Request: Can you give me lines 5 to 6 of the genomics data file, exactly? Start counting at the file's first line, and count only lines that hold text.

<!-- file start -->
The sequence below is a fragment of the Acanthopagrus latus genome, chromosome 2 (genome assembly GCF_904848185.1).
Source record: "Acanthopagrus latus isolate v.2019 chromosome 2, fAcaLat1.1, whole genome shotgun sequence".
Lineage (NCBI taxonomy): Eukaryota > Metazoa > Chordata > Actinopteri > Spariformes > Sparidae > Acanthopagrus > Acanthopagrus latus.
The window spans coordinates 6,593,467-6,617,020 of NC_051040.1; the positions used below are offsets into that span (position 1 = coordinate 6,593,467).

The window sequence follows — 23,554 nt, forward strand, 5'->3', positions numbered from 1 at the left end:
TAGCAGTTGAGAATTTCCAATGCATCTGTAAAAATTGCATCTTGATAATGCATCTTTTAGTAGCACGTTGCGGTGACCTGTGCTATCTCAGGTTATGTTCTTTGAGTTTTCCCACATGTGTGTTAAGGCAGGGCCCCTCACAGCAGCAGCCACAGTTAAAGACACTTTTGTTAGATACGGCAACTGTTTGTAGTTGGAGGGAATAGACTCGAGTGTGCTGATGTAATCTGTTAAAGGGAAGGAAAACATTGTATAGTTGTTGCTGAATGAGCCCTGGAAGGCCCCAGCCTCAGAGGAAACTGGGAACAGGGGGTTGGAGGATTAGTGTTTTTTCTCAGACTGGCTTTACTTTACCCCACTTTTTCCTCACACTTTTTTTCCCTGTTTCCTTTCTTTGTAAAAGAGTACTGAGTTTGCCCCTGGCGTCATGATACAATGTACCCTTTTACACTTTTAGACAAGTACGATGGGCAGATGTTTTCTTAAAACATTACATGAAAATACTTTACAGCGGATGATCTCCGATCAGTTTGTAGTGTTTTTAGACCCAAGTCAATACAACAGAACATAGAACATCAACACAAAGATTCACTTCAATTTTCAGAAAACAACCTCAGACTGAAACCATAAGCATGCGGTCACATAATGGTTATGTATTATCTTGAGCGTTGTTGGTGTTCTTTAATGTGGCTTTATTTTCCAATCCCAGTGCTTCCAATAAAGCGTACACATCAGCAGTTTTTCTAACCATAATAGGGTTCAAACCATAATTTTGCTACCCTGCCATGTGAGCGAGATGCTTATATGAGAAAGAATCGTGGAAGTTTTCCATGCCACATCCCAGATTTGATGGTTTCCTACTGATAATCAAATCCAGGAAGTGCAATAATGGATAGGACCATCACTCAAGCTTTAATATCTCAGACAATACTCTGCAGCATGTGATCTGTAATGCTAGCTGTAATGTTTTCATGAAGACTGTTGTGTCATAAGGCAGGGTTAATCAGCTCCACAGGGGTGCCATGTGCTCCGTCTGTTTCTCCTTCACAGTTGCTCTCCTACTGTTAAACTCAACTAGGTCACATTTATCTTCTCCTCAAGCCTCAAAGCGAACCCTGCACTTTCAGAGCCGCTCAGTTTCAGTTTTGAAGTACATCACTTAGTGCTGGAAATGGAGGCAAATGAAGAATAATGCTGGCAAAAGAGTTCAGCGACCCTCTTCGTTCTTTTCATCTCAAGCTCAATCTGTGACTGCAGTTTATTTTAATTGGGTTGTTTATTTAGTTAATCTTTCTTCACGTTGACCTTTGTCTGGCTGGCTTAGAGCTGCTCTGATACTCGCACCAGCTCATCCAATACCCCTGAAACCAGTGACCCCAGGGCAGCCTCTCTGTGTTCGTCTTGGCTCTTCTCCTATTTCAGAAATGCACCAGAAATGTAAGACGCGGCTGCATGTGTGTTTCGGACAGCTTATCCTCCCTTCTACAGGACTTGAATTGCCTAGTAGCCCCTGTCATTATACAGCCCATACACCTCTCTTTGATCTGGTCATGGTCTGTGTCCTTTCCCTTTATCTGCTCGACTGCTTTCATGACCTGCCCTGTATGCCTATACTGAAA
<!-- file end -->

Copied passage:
The window sequence follows — 23,554 nt, forward strand, 5'->3', positions numbered from 1 at the left end:
TAGCAGTTGAGAATTTCCAATGCATCTGTAAAAATTGCATCTTGATAATGCATCTTTTAGTAGCACGTTGCGGTGACCTGTGCTATCTCAGGTTATGTTCTTTGAGTTTTCCCACATGTGTGTTAAGGCAGGGCCCCTCACAGCAGCAGCCACAGTTAAAGACACTTTTGTTAGATACGGCAACTGTTTGTAGTTGGAGGGAATAGACTCGAGTGTGCTGATGTAATCTGTTAAAGGGAAGGAAAACATTGTATAGTTGTTGCTGAATGAGCCCTGGAAGGCCCCAGCCTCAGAGGAAACTGGGAACAGGGGGTTGGAGGATTAGTGTTTTTTCTCAGACTGGCTTTACTTTACCCCACTTTTTCCTCACACTTTTTTTCCCTGTTTCCTTTCTTTGTAAAAGAGTACTGAGTTTGCCCCTGGCGTCATGATACAATGTACCCTTTTACACTTTTAGACAAGTACGATGGGCAGATGTTTTCTTAAAACATTACATGAAAATACTTTACAGCGGATGATCTCCGATCAGTTTGTAGTGTTTTTAGACCCAAGTCAATACAACAGAACATAGAACATCAACACAAAGATTCACTTCAATTTTCAGAAAACAACCTCAGACTGAAACCATAAGCATGCGGTCACATAATGGTTATGTATTATCTTGAGCGTTGTTGGTGTTCTTTAATGTGGCTTTATTTTCCAATCCCAGTGCTTCCAATAAAGCGTACACATCAGCAGTTTTTCTAACCATAATAGGGTTCAAACCATAATTTTGCTACCCTGCCATGTGAGCGAGATGCTTATATGAGAAAGAATCGTGGAAGTTTTCCATGCCACATCCCAGATTTGATGGTTTCCTACTGATAATCAAATCCAGGAAGTGCAATAATGGATAGGACCATCACTCAAGCTTTAATATCTCAGACAATACTCTGCAGCATGTGATCTGTAATGCTAGCTGTAATGTTTTCATGAAGACTGTTGTGTCATAAGGCAGGGTTAATCAGCTCCACAGGGGTGCCATGTGCTCCGTCTGTTTCTCCTTCACAGTTGCTCTCCTACTGTTAAACTCAACTAGGTCACATTTATCTTCTCCTCAAGCCTCAAAGCGAACCCTGCACTTTCAGAGCCGCTCAGTTTCAGTTTTGAAGTACATCACTTAGTGCTGGAAATGGAGGCAAATGAAGAATAATGCTGGCAAAAGAGTTCAGCGACCCTCTTCGTTCTTTTCATCTCAAGCTCAATCTGTGACTGCAGTTTATTTTAATTGGGTTGTTTATTTAGTTAATCTTTCTTCACGTTGACCTTTGTCTGGCTGGCTTAGAGCTGCTCTGATACTCGCACCAGCTCATCCAATACCCCTGAAACCAGTGACCCCAGGGCAGCCTCTCTGTGTTCGTCTTGGCTCTTCTCCTATTTCAGAAATGCACCAGAAATGTAAGACGCGGCTGCATGTGTGTTTCGGACAGCTTATCCTCCCTTCTACAGGACTTGAATTGCCTAGTAGCCCCTGTCATTATACAGCCCATACACCTCTCTTTGATCTGGTCATGGTCTGTGTCCTTTCCCTTTATCTGCTCGACTGCTTTCATGACCTGCCCTGTATGCCTATACTGAAA